A city’s budget provides a good insight into the priorities and plans of the city administration, and therefore can be used to understand the city’s sectoral priorities as well as whether the proposed expenditures are in sync with the goals, policies and plans of the city. Therefore, it is also important that the budget should be easily accessible and understandable to a common citizen as this will increase accountability and transparency of the city administration. Ideally, citizens should be able to access and understand not only the budget but only the actual expenditure on different sectors and the resultant outcomes in those sectors. However, to the best of our knowledge, such information is currently not provided by any city in the country including Pune.
Parisar has analyzed the budget of Pune Municipal Corporation (PMC) for the year 2011-12 for the following: the budgetary trends over the last few years, the sectoral priorities of PMC,general accounting practices of PMC and the ease of understanding the budget by common citizens by a method developed by Centre for Budget and Governance Accountability (CBGA).
Pune’s budget has increased by about 7% per year over the last two years increasing from Rs. 3,027 crores to Rs. 3,240 crores. Among the sectors, the transportation sector has consistently had the highest allocation with about a third of the budget, which is larger than the budgetary allocations made for education, health, sanitation and slum rehabilitation sectors put together. The water and sewage sector consistently got the second highest allocation.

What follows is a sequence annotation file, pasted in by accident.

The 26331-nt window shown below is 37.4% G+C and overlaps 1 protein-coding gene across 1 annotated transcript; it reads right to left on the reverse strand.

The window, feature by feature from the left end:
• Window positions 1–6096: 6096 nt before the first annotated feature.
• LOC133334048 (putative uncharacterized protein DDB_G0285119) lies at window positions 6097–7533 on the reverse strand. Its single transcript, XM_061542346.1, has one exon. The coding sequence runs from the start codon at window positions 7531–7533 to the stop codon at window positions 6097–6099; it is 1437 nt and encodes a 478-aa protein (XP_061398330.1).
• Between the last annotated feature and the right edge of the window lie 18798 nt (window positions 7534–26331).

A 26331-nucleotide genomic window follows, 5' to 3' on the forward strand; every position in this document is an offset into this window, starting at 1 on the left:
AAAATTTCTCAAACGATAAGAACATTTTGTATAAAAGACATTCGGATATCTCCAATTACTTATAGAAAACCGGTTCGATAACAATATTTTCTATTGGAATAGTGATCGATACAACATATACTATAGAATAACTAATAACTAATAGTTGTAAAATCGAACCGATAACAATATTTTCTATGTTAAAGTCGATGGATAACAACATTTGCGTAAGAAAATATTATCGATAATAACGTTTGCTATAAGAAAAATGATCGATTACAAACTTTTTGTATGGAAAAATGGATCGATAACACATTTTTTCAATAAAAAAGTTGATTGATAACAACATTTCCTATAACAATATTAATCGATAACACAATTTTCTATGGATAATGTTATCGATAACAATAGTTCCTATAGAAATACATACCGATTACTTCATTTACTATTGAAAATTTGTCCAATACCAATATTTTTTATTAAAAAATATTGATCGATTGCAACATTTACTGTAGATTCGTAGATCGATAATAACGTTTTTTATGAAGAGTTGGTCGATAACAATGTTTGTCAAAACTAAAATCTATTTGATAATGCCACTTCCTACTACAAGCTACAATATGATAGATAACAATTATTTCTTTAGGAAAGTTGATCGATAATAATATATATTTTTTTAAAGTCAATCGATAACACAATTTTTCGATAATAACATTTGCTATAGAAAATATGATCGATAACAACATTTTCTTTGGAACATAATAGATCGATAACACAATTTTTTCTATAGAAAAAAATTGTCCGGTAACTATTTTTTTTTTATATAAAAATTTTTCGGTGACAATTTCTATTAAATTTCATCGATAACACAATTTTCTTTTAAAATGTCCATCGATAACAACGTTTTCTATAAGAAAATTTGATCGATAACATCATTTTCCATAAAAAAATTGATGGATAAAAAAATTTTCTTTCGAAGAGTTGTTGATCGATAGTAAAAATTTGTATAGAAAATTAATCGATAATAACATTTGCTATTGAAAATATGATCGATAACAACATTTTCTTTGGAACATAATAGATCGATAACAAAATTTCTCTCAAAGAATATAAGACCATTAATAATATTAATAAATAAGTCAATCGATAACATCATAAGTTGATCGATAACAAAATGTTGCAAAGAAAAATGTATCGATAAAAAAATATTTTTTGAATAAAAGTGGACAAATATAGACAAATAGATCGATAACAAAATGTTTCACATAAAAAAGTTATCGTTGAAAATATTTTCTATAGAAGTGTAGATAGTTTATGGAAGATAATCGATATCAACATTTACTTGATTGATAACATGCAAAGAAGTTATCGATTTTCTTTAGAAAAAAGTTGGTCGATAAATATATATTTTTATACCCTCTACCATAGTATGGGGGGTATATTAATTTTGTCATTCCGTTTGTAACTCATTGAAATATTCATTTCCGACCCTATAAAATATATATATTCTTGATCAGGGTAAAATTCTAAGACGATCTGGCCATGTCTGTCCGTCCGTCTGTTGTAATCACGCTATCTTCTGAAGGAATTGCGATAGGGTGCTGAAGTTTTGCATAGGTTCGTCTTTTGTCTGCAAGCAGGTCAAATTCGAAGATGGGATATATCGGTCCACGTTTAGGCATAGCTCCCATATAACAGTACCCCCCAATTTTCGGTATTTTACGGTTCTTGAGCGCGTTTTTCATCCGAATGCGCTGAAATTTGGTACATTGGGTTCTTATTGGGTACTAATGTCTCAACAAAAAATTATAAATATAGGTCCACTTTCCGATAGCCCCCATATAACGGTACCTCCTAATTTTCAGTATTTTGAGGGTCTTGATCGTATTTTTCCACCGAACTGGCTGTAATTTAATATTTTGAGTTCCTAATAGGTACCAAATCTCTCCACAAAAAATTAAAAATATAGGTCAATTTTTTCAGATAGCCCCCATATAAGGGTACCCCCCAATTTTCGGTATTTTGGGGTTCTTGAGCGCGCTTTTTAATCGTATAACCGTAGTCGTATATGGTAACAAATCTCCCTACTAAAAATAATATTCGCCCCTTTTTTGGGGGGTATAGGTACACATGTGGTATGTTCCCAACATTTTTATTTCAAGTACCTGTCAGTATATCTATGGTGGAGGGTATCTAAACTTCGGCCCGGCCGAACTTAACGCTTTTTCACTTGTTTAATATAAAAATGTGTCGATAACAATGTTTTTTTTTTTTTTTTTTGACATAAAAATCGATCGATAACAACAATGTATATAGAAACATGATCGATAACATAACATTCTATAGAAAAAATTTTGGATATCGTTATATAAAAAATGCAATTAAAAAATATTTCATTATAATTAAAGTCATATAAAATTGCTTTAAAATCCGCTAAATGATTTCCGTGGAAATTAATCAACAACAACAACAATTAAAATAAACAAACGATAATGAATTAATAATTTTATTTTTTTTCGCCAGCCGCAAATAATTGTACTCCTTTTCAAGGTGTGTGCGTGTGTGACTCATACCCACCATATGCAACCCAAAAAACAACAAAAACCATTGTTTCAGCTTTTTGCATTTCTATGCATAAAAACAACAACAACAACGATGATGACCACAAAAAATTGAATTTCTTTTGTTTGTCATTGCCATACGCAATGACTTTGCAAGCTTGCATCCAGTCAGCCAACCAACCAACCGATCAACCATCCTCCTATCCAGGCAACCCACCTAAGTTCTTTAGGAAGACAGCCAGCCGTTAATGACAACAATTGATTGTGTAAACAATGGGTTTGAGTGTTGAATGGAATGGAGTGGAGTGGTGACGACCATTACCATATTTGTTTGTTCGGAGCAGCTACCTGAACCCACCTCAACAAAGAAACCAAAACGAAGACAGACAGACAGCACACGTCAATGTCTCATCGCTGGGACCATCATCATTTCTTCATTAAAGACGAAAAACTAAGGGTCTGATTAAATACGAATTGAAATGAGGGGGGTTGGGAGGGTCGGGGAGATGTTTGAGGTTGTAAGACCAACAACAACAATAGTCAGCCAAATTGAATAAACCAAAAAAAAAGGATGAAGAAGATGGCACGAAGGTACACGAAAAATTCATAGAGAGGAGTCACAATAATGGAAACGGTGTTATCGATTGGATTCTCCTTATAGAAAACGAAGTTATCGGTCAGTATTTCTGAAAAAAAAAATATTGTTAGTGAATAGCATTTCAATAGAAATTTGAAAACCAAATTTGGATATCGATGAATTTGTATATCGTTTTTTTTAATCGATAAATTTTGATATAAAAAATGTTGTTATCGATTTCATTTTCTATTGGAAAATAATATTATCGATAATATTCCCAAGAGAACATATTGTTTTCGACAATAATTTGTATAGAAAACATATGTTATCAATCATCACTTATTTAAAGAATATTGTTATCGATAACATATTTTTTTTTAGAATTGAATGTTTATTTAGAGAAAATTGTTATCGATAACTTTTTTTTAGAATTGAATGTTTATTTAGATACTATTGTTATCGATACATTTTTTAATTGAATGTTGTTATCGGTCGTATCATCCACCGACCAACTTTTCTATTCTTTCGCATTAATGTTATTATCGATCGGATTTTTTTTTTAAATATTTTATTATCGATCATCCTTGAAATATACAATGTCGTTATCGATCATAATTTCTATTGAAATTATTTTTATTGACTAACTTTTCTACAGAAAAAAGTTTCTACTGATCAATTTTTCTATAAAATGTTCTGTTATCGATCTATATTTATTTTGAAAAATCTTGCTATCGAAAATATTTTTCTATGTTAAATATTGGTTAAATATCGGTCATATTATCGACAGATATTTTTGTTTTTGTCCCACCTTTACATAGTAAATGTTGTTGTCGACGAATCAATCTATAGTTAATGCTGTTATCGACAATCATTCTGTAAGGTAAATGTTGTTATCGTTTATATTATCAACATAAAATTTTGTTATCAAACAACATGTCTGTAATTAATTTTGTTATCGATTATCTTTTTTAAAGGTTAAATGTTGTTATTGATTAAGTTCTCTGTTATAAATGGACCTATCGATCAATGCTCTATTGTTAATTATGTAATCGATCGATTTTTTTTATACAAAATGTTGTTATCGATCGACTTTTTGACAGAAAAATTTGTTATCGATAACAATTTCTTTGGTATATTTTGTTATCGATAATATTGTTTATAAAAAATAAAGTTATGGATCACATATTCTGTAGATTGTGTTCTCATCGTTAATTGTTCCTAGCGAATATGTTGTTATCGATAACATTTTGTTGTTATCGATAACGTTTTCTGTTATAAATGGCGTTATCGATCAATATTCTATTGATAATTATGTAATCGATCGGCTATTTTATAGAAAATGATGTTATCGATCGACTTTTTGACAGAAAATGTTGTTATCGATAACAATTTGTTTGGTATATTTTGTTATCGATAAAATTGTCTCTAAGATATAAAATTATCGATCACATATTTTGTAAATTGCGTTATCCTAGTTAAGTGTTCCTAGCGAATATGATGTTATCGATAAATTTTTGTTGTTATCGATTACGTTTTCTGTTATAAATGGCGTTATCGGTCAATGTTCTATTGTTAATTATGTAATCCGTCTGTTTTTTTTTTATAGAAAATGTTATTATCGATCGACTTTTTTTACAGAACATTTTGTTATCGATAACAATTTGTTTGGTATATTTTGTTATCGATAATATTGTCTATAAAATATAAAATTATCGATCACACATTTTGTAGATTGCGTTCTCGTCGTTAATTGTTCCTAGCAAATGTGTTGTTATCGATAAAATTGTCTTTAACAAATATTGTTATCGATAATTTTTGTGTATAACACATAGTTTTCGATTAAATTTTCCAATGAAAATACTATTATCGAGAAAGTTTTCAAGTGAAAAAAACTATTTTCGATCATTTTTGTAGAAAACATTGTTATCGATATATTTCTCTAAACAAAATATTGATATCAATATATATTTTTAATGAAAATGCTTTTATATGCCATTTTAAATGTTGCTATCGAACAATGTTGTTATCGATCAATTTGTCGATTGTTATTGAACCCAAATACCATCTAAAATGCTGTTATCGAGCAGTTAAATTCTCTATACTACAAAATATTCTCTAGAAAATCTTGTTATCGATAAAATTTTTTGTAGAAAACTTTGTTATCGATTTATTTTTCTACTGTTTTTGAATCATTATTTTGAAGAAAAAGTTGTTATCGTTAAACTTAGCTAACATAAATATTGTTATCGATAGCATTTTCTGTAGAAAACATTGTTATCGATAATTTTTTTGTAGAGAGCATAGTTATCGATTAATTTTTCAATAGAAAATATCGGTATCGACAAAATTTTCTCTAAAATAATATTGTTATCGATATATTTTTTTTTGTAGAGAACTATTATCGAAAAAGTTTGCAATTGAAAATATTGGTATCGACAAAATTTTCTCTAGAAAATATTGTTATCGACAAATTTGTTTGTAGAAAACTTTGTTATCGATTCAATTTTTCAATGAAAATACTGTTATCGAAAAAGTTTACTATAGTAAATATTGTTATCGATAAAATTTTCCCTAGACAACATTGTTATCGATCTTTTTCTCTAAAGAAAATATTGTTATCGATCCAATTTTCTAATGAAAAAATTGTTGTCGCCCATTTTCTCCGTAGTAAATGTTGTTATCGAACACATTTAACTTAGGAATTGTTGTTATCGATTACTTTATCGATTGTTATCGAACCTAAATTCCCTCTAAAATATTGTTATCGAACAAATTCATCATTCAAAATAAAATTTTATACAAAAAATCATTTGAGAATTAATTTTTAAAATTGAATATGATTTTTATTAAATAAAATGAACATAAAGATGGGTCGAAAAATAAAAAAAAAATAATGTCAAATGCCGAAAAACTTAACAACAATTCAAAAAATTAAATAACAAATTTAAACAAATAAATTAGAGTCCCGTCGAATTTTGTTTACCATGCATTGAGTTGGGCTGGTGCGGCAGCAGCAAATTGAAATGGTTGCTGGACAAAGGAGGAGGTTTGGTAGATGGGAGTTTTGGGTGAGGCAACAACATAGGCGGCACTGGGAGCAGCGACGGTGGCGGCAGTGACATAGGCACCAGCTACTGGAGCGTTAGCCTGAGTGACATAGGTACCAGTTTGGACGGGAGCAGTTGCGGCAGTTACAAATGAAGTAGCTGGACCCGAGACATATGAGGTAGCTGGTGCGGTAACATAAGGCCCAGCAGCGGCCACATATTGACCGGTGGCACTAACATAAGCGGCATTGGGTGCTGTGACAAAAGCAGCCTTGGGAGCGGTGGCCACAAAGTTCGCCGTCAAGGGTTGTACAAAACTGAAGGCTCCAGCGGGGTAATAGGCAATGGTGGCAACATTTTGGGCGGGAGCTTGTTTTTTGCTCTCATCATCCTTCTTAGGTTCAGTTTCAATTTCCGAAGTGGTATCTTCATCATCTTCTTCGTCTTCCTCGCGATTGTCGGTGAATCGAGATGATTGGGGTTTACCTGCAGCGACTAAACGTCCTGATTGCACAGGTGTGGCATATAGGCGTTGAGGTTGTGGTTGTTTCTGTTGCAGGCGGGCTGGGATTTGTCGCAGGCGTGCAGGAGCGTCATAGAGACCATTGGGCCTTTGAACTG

In terms of transparency and accessibility of the budget, Pune scores high on certain parameters like ‘availability of the document’ and ‘timeliness of information’. At the same time, it scores really low on parameters like ‘ease of understanding the budget’ and ‘audit and performance assessment’. In the course of our study we also discovered various accounting discrepancies in the budgeting process. These are areas of concern and PMC should take steps to improve on such practices.
Yet another lapse with the budgeting process is that it is not clear how the Environment Status Report (ESR) and the Development Plan (DP) inform the budget making exercise. Currently, it appears that these three documents are independent of each other, though they are expected to work in tandem since the ESR is meant to be a status report of the city’s well being, the DP is meant to define how the city develops and the budget is supposed to allocate funds so that it develops as expected and improves the city’s overall livability.
PMC must also publish its audited financial statement as it would help citizens understand where money was actually spent, as against what was allocated in the budget. Currently, such information is not available to citizens and therefore, it is not easy to hold the PMC accountable for its actual expenditure since this information is not known. Ideally, PMC should also indicate, as part of its budgeting exercise, what are the expected outcomes of a given budgetary outlay so that the expenditure can be evaluated against them to see whether the goals are being met. Such measures would help increase citizen participation in governance and thus help to eventually improve the livability of the city.